With a little help from my friends: Hipster Cowboys

Clair Scott, freshman design student, spends her free time going to shows, collecting vinyl records and discovering new music. In her column she discusses and reviews the music and venues that keep her going. Photo by Tobi Scott.
Clair Scott, freshman design student, spends her free time
going to shows, collecting vinyl records and discovering new
music. In her column she discusses and reviews the music and
venues that keep her going. Photo by Tobi Scott.

This weekend I traveled with my roommate to Nashville to experience “Music City.” We walked up and down the streets as the sound of country, blues and hints of rock and roll pored though every building.

We were only there for a couple of days so we had pre-planned what shows we were going to see. We ended up narrowing it down between two shows, a Finnish death metal band and a mix of a few up and coming indie folk bands.

Considering a death metal band from Finland was not really in our taste we decided on the group of indie bands, however, little did we know it would end up being a disaster.

Lately I have been finding myself in a variety of different places all due to the search for good music. This time around I have found myself in the basement of someone’s home that has been transformed into a local dive bar in the heart of Nashville.

Apparently this venue is a popular spot amongst the Nashville natives. It really presents itself with its own grungy feel through the remnants of band stickers and posters. This place was undeniably packed: filled to the brim with graduate school dropouts and the essence of Pabst Blue Ribbon.

It was dark, as expected, the soundman wore his hair up in a manbun and the stage was covered in a worn out Persian rug. Due to my height, or lack there of, I parked myself in the front row.

I was excited to see something new, and the fact that I was seeing a band for the first time in a basement should have been unforgettable.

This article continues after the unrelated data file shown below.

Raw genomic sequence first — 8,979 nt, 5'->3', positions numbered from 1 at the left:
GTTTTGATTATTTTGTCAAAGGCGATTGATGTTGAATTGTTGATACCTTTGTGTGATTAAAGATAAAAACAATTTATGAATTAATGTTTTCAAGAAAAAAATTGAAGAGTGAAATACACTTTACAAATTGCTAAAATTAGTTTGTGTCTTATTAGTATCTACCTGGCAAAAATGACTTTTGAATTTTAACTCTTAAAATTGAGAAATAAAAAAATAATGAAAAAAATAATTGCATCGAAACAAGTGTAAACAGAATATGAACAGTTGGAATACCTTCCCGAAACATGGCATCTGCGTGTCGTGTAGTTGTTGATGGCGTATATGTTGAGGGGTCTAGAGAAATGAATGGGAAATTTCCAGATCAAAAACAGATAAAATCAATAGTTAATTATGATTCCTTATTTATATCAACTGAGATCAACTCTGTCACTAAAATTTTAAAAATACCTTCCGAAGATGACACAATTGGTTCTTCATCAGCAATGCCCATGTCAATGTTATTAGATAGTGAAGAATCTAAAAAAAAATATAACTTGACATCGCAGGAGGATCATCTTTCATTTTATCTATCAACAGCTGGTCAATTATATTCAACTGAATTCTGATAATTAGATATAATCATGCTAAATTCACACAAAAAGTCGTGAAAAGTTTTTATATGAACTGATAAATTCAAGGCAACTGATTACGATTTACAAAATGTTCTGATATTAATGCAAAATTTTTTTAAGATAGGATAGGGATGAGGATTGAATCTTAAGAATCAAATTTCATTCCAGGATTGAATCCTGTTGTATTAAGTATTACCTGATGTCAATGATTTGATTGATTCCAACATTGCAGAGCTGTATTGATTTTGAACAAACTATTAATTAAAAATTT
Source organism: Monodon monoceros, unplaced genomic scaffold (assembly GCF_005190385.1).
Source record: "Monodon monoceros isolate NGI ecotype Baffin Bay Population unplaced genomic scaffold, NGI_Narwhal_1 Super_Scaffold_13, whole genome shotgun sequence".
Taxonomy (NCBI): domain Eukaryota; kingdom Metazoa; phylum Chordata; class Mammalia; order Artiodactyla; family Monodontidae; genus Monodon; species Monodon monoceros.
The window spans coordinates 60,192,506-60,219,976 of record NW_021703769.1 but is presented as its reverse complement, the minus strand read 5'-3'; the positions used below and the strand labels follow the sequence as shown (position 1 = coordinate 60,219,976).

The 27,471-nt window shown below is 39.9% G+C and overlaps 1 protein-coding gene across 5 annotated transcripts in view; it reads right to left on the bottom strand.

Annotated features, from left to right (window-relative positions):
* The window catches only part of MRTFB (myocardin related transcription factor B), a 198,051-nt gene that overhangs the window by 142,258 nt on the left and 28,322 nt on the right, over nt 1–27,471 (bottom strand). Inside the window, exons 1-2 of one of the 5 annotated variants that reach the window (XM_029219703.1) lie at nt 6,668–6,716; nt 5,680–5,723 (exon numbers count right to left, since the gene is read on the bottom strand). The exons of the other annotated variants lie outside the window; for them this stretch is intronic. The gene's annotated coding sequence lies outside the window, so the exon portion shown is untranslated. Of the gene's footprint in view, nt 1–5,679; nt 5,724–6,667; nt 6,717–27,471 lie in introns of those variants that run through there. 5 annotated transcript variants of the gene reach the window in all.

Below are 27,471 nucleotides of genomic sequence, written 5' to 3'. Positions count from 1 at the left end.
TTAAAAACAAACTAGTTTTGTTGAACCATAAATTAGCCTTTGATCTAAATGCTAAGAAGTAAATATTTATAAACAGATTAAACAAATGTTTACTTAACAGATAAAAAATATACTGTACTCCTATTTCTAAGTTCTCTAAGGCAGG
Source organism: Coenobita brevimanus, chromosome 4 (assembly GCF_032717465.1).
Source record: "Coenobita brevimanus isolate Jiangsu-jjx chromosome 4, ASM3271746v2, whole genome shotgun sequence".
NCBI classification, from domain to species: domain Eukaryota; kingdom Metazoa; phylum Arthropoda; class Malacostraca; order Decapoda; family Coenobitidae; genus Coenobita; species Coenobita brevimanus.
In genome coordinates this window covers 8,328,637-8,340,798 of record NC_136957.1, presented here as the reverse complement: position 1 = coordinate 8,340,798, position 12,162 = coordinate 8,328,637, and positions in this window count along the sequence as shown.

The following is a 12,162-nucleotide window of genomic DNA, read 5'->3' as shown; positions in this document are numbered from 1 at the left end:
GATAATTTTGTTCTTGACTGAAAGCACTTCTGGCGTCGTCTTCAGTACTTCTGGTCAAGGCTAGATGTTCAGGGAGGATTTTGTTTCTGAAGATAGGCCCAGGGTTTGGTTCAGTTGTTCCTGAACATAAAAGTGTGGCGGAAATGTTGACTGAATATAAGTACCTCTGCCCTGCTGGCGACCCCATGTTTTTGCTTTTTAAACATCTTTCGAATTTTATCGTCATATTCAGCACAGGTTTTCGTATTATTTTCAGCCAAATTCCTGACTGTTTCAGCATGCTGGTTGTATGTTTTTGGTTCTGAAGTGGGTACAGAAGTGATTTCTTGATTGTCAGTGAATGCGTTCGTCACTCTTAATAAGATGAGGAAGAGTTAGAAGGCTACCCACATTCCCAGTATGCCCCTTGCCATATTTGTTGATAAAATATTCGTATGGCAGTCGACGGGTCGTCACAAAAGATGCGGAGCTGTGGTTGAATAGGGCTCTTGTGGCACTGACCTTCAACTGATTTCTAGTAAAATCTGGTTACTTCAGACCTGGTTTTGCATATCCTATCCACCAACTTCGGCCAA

As we waited for the first band I noticed an influx of cowboys in big hats and boots align themselves in a row of chairs on the stage. It did not look like any indie band I had seen before, and it did not appear that they would be playing indie. Who I assumed to be the owner took the stage and began to introduce the band of cowboy hipsters.

He stated that each one of them was from New England. He then began to share his loving connection to each one of them and the romantic story of how they all met, none of this the audience or I really cared about.

I then began to realize that this was not the band I had traveled to see. I began to pray that they would at least give me something that I could take home and write about. However, whatever was happening that night was not the indie show of my dreams, but a never-ending country open mike night.

It was my worst nightmare. Somehow I managed to make it through the first two rounds of country love ballads, but it was not long before I wanted to pull the plug on the sound, which from my position was not too far of a reach.

I was tempted, but instead of ruining the show for everyone else I decided to remove myself from the premise. Before I left I decided to find out who actually was playing that night.

The owner first directly ignored me and then was promptly rude. I left because there was nothing else for me there, and, in in all honesty, I was pretty angry.

If I was going to the venue to listen to open-mike country I probably would not have been as disappointed. However, I did not travel all the way to Nashville to listen to open mike county. If the venue had simply updated their online calendar, I would have gone to a different event and would probably be writing a very insightful view on Finnish death metal.

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